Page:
If you’re a Gardener’s World fan, you probably tune in as much to see what a Golden Retriever called Nigel is up to at Longmeadow (mostly activities involving tennis balls) as what his owner Monty Don might be planting that week.

Apart from the creatures already living in the garden, a dog is the perfect garden companion. Alert, and interested in everything; alive to the smells, touch, tastes and sounds of the garden, but never critical of our planting schemes, or yakking on about mortgages or school fees when we just want to get on with the weeding.

Boredom Feel Better Hedonic Adaptation Mindfulness Mood Nature Things My Garden Has Taught Me

Green unseen

The other white in the garden, if white often registers for us as achromatic, or a no-thing, is green. Green is the the frame which supports and surrounds the star attraction. Seed packets pay scant pictorial attention to a flowering plant’s foliage, even though it’s the foliage we see as we wait for the culminating bloom. It is also foliage that remains after the flowers have died away. For when we buy a packet of seeds, we’re generally getting much more foliage than flower, and yet this is never acknowledged or accounted for.

Equally our lives are made up of foliage: eating, drinking, sleeping, grooming, defecating, going to the supermarket, listening to the radio, drinking cups of tea.

Boredom FOMO Mindfulness Nature Things My Garden Has Taught Me

Happiness Grows White

It’s about ten to ten in the evening and I’m standing in semi-darkness beating out the rhythm to a Jose Gonzalez song on the stone path with a piece of bamboo, eyes transfixed by a white spray of tiny flowers glinting out of the darkness like sequins on a velvety black evening dress.

Achillea ptarmica, I whisper, ‘The Pearl’”, AKA sneezewort, a moniker that doesn’t fit this moment or this plant, blearing all associations of jewellery to images of runny noses and slow-mo videos made by the Department of Health showing fluey folk shpritzing and spouting gobs and splashes of light-refracting mucous out of their mouths and noses.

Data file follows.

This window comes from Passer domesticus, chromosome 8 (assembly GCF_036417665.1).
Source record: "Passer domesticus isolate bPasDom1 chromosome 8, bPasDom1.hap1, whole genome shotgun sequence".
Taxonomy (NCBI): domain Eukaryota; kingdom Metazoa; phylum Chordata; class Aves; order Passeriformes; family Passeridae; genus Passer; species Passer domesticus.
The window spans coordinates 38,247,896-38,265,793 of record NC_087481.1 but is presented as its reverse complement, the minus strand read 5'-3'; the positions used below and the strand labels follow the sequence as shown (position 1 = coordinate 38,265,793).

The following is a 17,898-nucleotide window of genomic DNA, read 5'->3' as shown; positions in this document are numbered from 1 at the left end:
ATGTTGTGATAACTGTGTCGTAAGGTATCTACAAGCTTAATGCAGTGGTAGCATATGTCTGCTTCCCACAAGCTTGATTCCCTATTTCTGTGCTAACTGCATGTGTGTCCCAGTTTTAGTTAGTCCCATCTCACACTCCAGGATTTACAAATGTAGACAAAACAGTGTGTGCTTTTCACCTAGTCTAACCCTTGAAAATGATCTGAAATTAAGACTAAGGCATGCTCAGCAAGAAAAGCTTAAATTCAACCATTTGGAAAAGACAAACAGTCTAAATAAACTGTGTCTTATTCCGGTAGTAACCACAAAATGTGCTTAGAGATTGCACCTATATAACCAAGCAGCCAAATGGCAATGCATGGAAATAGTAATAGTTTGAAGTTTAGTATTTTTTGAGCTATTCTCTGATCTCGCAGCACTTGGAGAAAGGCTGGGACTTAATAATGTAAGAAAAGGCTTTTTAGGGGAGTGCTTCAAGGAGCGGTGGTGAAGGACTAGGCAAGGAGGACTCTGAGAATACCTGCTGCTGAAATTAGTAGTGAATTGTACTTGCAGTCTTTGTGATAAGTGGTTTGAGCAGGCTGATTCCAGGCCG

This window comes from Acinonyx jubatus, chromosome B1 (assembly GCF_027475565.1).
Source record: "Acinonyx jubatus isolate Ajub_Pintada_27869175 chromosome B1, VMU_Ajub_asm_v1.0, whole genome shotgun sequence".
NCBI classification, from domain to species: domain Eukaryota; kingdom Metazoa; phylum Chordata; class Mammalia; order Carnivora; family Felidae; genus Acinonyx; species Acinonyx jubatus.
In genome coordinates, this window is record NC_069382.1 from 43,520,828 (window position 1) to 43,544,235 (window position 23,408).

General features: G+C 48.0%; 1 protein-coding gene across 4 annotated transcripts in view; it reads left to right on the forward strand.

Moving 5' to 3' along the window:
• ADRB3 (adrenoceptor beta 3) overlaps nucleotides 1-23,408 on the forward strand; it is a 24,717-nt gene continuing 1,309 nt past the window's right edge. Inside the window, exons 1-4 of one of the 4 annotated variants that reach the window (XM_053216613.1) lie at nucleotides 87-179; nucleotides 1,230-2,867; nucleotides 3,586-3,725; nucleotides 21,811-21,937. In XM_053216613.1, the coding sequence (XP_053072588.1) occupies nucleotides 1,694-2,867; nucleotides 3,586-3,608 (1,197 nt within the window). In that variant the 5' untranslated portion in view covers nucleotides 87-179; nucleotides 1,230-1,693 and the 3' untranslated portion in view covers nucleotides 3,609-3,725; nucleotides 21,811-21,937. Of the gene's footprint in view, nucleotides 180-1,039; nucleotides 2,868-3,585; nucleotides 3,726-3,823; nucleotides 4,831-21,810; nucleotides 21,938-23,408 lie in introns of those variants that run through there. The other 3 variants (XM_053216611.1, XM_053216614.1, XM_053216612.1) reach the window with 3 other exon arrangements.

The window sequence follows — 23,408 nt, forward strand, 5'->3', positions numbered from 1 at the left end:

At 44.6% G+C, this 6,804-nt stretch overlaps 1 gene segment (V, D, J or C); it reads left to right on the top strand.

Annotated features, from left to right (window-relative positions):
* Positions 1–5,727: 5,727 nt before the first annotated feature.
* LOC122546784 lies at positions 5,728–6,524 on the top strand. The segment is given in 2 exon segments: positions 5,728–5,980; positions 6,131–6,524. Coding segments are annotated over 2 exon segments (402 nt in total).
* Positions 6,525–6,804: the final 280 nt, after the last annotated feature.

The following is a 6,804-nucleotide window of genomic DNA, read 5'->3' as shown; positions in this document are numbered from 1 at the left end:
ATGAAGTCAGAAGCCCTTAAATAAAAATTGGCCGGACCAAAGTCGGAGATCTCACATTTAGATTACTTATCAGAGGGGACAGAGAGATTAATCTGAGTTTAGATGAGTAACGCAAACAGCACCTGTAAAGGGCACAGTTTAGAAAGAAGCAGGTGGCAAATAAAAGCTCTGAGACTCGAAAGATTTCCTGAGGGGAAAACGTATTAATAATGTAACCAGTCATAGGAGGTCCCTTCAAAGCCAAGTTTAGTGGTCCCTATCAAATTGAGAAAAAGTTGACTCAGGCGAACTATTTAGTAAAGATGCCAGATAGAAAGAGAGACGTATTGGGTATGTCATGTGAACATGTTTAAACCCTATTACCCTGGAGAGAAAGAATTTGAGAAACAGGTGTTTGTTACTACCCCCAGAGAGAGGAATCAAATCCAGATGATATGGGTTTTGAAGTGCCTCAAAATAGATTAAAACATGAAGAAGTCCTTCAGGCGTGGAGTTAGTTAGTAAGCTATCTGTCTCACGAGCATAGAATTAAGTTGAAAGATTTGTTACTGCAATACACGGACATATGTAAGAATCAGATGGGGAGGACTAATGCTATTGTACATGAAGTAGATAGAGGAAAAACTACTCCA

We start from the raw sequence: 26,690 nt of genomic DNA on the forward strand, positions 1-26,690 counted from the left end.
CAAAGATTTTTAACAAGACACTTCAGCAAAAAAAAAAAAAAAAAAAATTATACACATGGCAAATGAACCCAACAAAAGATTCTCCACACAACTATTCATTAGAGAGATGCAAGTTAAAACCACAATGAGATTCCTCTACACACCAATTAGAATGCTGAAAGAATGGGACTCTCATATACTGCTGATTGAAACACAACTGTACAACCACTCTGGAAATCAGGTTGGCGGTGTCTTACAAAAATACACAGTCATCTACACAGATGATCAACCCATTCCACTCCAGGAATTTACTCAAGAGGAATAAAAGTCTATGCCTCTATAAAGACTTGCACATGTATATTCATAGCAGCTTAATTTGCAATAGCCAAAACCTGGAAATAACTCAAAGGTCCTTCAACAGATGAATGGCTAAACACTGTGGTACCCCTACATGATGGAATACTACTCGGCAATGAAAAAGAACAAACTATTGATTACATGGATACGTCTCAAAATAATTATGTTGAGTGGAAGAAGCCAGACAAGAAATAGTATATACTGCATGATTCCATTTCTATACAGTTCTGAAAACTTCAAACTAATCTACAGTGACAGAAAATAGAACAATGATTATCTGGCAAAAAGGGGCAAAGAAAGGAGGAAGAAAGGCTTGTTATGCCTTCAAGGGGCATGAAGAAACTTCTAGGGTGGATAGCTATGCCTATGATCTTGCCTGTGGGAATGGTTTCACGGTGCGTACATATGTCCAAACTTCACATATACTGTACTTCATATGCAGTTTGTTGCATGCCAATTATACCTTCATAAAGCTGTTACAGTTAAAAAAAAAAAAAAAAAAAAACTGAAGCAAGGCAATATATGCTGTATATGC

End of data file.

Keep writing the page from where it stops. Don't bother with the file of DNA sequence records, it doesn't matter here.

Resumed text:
Contingent Self-Esteem Nature Self-esteem Things My Garden Has Taught Me

If a flower blooms in a garden and no one (but you) is around to see it…

Gardeners take a lot of pride in their gardens. Especially in those plants we’ve grown from seed or a cutting. It’s a parental pride, a feeling of having been there at the moment when the thing before you was an almost-nothing, a blink-and-you’ll-miss-it seed. It’s a pride also borne out of constant fussing and nurturing of our seedling as they matured from vulnerable almost-somethings to very needy small plants almost indistinguishable from the weeds around them, to finally the pleasures of foliage, buds and Bloomsday (not to be confused, though sometimes coinciding with that other Bloomsday on the 16th of June).

At the moment I have tiny salmon-pink Linum (flax) flowers growing across two beds, and picked daily for jam-jar floral arrangements. I must confess myself to be silly with satisfaction and swellheadedness about them. If I were on Instagram, or using Twitter, it’d be Linum-this, Linum-that, with links to photographs of the flowers from every imaginable angle all the day long. Even though, both in horticultural stature and cultivation skills, Linum are not particularly difficult to grow.

Anxiety Feel Better Freud Nature Things My Garden Has Taught Me

(Lettuce) Anxiety

Every day, the hundreds of fronds that make up the lettuce in my raised beds launch into a Lactuca Sativa version of that 80s stadium anthem by Simple Minds:

Don’t You Forget About Me
Don’t! Don’t! Don’t! Don’t!
Don’t You Forget About Me

The din of all that lettuce chanting in unison is deafening.

Evolutionary Psychology Feel Better Maximizers and Satisficers Nature The Paradox of Choice Things My Garden Has Taught Me

The Paradox of Choice

Having done a bit of a U-turn recently on the Cottage Garden ethos of ornamentals and edibles cheek by jowl, I’ve been clearing some sunny 3ft x 5 ft beds in the front garden with the express purpose of filling them with plants that’ll give me dizzying, eye-popping, heart-pumping highs.